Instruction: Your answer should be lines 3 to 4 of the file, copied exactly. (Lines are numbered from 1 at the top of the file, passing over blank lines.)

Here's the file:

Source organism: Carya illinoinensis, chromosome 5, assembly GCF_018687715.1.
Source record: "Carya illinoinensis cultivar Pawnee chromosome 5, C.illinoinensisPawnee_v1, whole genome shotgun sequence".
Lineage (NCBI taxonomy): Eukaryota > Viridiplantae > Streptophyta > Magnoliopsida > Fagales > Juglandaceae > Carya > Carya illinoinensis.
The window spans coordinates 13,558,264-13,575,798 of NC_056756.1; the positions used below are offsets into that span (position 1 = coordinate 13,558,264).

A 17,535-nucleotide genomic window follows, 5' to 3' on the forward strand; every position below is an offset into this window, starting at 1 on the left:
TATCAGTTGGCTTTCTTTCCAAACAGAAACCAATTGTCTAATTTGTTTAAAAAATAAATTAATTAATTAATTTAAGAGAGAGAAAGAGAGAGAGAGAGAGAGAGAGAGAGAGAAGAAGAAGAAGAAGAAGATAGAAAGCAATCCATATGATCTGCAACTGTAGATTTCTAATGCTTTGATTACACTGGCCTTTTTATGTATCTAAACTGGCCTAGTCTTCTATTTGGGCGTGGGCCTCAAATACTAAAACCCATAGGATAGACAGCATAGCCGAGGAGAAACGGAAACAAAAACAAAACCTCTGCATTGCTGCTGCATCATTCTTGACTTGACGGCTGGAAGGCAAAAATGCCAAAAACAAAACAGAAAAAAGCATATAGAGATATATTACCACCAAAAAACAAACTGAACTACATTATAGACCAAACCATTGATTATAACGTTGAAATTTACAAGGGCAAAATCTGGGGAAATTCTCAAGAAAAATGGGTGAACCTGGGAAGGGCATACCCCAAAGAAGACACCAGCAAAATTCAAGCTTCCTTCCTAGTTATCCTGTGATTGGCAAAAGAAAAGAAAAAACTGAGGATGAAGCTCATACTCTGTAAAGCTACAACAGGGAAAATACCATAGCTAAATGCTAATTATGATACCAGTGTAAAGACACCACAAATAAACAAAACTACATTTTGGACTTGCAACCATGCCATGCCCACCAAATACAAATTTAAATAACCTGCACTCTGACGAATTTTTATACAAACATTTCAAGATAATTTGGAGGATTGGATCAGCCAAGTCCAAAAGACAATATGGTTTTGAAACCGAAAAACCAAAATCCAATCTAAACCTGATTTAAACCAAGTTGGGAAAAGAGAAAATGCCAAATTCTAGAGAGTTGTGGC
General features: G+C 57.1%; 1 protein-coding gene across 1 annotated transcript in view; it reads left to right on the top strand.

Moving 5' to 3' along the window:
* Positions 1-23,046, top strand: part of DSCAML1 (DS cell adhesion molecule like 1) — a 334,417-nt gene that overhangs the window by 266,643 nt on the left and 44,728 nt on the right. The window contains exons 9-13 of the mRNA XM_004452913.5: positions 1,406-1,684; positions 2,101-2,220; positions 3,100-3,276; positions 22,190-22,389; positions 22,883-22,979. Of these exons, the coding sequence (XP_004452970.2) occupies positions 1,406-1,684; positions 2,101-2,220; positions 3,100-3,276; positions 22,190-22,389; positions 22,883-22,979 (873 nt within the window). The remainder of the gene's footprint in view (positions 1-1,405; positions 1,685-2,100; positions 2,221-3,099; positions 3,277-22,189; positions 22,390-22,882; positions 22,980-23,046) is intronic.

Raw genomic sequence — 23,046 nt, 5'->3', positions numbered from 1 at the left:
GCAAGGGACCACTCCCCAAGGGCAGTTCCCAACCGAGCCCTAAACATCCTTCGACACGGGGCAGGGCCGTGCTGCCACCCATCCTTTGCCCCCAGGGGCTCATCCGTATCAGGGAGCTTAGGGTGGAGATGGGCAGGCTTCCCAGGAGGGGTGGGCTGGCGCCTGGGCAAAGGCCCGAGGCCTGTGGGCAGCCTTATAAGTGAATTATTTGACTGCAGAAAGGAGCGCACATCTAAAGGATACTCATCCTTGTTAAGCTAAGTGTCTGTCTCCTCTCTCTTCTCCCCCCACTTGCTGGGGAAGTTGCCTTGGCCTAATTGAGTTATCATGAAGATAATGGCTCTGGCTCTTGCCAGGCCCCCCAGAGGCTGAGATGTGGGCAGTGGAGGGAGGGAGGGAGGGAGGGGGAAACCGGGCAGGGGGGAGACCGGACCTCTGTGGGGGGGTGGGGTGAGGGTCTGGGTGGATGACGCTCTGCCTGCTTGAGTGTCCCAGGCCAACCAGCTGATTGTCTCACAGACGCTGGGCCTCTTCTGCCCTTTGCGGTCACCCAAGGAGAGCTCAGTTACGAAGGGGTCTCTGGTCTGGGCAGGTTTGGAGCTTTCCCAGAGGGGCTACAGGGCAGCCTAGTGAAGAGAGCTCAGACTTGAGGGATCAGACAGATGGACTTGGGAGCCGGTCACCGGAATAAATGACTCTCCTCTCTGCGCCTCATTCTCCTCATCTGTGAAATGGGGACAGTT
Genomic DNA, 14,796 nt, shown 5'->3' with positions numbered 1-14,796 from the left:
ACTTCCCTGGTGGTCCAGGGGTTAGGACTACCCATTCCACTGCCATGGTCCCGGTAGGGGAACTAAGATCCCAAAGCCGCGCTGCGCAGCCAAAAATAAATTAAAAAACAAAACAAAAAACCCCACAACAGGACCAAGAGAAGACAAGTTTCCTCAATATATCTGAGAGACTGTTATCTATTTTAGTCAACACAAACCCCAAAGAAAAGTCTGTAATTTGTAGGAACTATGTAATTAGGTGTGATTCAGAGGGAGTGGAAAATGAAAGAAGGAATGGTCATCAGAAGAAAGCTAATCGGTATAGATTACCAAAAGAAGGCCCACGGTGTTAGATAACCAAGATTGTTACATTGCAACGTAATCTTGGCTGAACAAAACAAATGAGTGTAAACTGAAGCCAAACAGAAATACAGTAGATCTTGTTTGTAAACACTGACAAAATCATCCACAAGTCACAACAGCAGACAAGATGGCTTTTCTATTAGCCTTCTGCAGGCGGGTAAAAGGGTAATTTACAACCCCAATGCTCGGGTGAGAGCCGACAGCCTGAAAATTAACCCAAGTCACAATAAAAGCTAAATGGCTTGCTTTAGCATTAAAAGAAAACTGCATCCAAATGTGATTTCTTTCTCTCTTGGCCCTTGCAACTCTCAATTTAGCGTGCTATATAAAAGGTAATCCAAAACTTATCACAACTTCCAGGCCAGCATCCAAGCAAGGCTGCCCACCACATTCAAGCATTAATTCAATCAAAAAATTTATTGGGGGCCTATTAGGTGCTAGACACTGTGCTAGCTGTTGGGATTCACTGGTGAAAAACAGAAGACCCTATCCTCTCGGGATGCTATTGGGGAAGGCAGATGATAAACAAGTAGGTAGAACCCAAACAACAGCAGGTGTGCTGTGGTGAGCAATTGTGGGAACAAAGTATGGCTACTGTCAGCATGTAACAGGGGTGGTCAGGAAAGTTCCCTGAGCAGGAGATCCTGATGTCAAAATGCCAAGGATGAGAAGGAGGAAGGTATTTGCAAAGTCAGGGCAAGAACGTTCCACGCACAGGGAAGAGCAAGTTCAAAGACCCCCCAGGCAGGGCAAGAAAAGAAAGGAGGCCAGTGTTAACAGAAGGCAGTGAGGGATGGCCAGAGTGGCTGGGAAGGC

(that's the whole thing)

Lineage (NCBI taxonomy): Eukaryota > Viridiplantae > Streptophyta > Magnoliopsida > Fagales > Juglandaceae > Carya > Carya illinoinensis.
The window spans coordinates 13,558,264-13,575,798 of NC_056756.1; the positions used below are offsets into that span (position 1 = coordinate 13,558,264).